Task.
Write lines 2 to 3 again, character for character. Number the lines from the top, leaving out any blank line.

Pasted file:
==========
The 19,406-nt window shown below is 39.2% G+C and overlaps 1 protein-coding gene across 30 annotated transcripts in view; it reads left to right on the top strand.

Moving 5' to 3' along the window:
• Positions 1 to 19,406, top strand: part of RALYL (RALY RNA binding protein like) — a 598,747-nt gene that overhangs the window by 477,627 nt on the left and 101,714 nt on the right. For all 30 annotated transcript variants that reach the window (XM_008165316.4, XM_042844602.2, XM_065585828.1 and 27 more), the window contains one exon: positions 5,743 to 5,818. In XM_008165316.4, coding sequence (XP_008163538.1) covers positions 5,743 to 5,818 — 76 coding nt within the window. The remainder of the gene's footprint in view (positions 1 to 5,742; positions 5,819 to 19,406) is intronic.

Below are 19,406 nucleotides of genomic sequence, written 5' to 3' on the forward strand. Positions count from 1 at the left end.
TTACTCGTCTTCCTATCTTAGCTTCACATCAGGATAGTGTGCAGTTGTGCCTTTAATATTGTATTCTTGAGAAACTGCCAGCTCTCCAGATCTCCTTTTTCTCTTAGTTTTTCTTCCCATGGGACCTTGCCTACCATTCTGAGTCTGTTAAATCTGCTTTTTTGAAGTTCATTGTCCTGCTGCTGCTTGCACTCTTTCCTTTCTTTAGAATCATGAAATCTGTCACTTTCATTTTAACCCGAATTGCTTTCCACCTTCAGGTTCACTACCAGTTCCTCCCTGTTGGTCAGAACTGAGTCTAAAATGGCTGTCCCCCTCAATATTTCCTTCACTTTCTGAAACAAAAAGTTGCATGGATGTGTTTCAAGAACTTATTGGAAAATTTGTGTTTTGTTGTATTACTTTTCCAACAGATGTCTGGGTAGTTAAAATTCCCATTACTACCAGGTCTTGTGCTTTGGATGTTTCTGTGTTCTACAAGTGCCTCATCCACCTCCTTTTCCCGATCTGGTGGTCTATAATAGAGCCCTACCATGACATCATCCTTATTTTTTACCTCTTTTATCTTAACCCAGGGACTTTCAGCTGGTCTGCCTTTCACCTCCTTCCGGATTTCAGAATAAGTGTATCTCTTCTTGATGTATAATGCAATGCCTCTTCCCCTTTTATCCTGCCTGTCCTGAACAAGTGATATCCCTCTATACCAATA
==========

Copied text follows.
Moving 5' to 3' along the window:
• Positions 1 to 19,406, top strand: part of RALYL (RALY RNA binding protein like) — a 598,747-nt gene that overhangs the window by 477,627 nt on the left and 101,714 nt on the right. For all 30 annotated transcript variants that reach the window (XM_008165316.4, XM_042844602.2, XM_065585828.1 and 27 more), the window contains one exon: positions 5,743 to 5,818. In XM_008165316.4, coding sequence (XP_008163538.1) covers positions 5,743 to 5,818 — 76 coding nt within the window. The remainder of the gene's footprint in view (positions 1 to 5,742; positions 5,819 to 19,406) is intronic.